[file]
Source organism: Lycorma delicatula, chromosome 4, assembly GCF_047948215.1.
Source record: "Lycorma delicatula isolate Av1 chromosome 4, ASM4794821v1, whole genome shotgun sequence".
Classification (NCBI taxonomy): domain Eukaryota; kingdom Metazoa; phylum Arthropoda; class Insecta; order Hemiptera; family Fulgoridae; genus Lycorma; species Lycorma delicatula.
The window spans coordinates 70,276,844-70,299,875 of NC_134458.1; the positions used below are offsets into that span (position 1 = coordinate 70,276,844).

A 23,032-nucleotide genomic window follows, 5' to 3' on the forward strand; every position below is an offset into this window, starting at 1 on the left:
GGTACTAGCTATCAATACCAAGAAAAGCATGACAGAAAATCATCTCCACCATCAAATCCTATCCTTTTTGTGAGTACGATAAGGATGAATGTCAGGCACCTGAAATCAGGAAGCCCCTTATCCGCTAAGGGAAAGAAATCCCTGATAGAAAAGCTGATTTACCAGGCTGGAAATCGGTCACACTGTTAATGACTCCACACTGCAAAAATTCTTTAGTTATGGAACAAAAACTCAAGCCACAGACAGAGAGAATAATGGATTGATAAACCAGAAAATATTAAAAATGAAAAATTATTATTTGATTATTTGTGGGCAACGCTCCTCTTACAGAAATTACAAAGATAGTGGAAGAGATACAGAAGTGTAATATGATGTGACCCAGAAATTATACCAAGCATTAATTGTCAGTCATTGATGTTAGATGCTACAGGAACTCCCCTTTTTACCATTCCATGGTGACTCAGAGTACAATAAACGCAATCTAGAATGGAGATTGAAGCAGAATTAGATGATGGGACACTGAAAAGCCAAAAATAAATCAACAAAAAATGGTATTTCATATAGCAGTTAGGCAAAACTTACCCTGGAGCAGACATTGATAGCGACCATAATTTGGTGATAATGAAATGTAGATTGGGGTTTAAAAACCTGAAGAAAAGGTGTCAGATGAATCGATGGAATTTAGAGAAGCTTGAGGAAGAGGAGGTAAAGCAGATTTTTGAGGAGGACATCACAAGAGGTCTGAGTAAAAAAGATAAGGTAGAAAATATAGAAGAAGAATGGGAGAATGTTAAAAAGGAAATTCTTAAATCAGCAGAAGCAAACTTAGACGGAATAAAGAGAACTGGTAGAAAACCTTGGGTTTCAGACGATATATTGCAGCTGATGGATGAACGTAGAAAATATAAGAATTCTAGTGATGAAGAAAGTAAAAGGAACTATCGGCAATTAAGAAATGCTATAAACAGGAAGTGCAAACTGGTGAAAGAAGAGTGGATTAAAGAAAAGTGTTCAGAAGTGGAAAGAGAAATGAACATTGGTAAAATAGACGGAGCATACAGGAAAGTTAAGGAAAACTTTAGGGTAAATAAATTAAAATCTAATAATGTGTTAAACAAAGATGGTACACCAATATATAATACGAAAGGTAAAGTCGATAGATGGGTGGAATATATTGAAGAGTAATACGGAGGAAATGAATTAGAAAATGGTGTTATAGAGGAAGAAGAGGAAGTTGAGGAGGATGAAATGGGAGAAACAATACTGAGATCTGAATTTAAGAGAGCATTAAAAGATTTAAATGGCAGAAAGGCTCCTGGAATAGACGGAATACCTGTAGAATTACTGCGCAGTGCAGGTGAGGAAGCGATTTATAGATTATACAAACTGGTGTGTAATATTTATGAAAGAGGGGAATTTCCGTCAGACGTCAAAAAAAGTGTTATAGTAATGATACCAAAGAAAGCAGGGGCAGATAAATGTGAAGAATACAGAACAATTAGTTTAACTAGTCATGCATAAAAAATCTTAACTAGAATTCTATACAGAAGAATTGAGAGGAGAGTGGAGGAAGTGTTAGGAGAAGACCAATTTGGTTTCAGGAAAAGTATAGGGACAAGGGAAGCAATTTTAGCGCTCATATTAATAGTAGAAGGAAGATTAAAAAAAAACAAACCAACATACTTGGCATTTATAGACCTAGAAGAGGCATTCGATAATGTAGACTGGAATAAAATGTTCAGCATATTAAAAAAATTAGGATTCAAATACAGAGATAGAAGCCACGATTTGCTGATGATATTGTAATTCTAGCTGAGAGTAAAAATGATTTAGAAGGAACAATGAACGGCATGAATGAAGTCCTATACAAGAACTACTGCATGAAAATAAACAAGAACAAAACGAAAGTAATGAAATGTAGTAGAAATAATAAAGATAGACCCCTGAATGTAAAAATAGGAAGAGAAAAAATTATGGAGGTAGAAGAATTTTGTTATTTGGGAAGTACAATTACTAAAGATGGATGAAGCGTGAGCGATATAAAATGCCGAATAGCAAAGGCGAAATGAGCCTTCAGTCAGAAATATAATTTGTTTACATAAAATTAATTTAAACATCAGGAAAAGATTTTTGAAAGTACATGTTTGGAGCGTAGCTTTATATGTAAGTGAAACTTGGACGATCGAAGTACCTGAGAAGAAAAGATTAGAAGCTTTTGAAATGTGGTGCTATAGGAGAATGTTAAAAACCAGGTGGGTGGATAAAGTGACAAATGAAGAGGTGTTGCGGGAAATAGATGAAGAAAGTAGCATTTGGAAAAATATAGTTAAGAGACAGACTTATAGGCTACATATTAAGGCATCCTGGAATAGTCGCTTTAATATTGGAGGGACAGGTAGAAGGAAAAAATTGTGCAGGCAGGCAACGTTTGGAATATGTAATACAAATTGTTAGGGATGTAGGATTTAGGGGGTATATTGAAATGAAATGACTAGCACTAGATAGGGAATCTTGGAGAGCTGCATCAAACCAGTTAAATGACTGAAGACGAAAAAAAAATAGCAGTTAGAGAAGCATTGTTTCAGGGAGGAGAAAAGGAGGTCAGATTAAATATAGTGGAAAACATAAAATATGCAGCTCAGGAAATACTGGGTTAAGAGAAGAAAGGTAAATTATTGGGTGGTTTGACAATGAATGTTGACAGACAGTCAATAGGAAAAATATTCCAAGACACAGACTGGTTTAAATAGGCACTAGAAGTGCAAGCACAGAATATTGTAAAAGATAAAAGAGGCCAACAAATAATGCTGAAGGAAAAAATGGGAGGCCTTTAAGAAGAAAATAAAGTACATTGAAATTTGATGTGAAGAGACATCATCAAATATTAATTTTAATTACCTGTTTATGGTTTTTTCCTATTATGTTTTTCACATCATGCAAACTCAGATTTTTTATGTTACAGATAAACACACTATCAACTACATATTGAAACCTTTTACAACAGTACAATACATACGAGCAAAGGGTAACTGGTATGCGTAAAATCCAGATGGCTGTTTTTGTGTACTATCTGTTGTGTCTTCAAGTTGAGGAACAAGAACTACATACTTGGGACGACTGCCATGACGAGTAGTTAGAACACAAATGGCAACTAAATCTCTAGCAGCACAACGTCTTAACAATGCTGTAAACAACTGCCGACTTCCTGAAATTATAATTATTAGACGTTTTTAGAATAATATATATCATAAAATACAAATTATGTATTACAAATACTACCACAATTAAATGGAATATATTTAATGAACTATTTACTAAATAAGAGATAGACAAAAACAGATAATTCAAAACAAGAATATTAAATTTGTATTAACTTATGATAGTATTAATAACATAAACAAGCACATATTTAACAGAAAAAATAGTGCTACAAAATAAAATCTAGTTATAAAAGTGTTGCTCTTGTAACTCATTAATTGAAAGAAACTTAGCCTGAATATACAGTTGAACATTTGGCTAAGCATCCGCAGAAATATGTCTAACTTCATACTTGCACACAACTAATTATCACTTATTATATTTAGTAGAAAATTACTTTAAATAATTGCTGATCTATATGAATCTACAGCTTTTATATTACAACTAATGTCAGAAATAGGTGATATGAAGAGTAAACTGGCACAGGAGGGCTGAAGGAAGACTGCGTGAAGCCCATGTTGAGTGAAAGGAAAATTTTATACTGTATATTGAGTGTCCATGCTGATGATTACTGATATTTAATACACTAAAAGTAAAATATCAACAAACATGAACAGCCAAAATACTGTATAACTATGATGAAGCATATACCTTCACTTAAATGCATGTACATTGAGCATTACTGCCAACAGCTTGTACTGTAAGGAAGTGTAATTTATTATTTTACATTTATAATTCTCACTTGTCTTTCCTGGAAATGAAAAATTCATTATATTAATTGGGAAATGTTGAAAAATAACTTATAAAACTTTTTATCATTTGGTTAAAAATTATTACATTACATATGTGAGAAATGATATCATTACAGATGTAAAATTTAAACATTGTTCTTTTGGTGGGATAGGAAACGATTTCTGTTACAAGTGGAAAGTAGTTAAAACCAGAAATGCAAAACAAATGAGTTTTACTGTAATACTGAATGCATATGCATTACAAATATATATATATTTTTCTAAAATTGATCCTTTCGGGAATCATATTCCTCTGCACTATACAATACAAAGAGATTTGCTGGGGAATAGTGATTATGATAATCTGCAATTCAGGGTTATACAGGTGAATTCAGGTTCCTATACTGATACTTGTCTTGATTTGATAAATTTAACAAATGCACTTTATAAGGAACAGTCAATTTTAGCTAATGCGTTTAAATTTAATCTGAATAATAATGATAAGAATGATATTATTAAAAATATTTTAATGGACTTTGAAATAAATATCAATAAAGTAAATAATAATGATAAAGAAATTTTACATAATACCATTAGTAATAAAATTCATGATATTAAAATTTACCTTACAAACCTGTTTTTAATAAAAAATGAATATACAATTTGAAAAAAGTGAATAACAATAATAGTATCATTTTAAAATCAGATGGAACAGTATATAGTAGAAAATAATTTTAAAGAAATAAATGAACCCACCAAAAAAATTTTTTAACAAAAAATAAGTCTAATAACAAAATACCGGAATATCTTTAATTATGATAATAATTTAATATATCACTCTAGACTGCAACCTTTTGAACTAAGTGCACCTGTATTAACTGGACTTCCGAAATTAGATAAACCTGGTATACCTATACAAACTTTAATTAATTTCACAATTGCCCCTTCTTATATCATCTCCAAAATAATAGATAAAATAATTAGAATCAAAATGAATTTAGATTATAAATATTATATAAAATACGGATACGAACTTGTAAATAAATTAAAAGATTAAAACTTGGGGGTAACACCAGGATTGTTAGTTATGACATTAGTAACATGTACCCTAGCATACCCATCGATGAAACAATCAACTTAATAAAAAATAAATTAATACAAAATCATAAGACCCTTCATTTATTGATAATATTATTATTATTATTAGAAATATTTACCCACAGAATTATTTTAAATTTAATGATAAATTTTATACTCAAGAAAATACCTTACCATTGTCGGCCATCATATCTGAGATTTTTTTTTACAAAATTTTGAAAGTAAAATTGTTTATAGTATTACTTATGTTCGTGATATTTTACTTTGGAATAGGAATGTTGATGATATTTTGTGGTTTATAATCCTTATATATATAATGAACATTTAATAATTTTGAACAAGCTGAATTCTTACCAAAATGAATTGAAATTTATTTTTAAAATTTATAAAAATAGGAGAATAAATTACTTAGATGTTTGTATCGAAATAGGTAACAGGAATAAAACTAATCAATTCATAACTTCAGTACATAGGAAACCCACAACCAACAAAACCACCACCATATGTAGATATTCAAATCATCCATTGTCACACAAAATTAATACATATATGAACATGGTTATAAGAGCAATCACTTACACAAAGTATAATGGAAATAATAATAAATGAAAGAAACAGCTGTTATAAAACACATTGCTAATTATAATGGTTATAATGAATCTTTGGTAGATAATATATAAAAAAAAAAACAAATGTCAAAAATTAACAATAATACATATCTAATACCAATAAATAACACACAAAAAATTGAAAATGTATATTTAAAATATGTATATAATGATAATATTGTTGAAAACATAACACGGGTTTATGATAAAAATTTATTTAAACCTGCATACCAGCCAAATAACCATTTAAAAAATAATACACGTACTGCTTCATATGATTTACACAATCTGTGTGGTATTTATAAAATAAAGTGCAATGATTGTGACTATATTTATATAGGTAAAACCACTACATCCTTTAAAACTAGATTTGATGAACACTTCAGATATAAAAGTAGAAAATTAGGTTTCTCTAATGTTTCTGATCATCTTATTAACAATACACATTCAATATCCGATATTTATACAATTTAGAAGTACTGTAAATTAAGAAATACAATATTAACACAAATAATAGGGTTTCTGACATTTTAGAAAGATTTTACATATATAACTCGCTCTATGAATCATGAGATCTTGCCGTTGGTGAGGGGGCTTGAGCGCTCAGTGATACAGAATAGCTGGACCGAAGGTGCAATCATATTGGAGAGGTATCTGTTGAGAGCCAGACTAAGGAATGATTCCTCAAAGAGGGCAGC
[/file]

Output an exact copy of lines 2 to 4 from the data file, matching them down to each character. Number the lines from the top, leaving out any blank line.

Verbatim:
Source record: "Lycorma delicatula isolate Av1 chromosome 4, ASM4794821v1, whole genome shotgun sequence".
Classification (NCBI taxonomy): domain Eukaryota; kingdom Metazoa; phylum Arthropoda; class Insecta; order Hemiptera; family Fulgoridae; genus Lycorma; species Lycorma delicatula.
The window spans coordinates 70,276,844-70,299,875 of NC_134458.1; the positions used below are offsets into that span (position 1 = coordinate 70,276,844).